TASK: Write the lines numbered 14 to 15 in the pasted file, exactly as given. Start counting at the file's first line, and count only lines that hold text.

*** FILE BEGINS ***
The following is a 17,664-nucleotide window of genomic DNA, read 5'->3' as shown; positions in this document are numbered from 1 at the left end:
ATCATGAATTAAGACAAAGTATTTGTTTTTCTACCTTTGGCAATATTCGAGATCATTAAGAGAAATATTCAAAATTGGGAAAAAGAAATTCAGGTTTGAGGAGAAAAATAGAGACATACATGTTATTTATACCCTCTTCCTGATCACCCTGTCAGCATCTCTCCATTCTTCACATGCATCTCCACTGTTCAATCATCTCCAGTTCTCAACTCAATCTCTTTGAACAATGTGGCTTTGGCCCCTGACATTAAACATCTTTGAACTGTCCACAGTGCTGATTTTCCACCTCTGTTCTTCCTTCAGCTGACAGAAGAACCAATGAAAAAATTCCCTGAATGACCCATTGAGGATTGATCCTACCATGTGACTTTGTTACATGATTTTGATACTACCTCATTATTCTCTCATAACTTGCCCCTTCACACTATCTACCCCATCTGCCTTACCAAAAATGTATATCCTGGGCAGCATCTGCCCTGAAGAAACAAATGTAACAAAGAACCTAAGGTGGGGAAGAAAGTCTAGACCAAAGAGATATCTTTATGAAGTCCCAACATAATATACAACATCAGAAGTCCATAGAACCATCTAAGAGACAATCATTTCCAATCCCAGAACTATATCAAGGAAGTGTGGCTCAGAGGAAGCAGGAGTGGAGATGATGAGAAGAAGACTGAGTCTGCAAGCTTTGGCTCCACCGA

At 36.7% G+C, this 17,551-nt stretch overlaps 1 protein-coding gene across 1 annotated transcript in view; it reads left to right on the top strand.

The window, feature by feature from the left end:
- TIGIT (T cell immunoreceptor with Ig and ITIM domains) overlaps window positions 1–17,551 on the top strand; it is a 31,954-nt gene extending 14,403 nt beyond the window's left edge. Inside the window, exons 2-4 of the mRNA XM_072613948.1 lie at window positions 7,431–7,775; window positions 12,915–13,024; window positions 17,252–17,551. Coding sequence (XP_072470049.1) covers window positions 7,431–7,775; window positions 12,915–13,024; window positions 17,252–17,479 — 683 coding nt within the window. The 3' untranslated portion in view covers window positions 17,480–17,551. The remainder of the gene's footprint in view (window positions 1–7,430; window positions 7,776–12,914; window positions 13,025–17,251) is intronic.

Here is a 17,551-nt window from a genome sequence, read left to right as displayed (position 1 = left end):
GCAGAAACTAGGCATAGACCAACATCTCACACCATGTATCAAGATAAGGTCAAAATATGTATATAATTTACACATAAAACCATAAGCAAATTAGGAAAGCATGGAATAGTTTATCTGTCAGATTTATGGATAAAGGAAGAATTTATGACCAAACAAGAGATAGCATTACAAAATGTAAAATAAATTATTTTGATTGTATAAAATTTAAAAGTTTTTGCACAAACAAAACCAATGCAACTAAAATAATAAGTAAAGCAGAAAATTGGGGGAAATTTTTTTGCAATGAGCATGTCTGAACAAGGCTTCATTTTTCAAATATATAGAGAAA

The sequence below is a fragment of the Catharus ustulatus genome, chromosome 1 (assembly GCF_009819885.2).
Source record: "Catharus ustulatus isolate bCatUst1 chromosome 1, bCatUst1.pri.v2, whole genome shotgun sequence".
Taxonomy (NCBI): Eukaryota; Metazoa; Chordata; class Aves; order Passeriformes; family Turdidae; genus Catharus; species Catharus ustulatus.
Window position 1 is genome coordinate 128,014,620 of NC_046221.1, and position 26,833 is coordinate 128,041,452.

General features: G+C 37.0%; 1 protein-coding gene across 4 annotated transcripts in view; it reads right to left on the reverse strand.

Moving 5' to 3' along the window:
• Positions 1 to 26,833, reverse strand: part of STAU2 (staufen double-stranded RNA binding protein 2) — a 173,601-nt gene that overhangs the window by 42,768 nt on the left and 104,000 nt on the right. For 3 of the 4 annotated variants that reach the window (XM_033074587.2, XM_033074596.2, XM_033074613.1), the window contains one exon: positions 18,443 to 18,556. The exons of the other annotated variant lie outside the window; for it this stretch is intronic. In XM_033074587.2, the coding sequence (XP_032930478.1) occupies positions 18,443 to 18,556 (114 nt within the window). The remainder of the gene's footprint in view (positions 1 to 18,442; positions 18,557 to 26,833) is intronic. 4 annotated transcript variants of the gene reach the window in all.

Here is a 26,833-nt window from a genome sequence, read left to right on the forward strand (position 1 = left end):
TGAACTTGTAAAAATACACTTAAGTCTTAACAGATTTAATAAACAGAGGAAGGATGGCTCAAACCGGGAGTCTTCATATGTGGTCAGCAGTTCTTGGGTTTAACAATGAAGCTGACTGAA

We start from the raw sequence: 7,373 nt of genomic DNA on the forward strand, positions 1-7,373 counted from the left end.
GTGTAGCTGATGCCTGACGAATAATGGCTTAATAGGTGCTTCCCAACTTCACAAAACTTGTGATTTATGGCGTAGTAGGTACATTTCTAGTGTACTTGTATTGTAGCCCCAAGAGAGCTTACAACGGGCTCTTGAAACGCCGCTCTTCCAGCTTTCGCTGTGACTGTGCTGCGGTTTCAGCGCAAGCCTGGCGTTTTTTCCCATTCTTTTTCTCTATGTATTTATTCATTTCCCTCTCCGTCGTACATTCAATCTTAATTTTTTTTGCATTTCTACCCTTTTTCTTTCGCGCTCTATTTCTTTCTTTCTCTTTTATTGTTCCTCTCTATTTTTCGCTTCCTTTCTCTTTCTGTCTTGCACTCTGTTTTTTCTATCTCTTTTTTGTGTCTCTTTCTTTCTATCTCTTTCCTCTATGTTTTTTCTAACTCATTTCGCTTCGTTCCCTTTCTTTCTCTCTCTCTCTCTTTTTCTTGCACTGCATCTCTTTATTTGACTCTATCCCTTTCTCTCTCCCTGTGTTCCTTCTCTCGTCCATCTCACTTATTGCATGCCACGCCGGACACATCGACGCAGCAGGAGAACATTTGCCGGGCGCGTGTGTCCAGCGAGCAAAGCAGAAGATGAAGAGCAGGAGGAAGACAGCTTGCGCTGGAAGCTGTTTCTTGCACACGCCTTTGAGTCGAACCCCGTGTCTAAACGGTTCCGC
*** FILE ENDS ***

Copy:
• Positions 1 to 26,833, reverse strand: part of STAU2 (staufen double-stranded RNA binding protein 2) — a 173,601-nt gene that overhangs the window by 42,768 nt on the left and 104,000 nt on the right. For 3 of the 4 annotated variants that reach the window (XM_033074587.2, XM_033074596.2, XM_033074613.1), the window contains one exon: positions 18,443 to 18,556. The exons of the other annotated variant lie outside the window; for it this stretch is intronic. In XM_033074587.2, the coding sequence (XP_032930478.1) occupies positions 18,443 to 18,556 (114 nt within the window). The remainder of the gene's footprint in view (positions 1 to 18,442; positions 18,557 to 26,833) is intronic. 4 annotated transcript variants of the gene reach the window in all.

Here is a 26,833-nt window from a genome sequence, read left to right on the forward strand (position 1 = left end):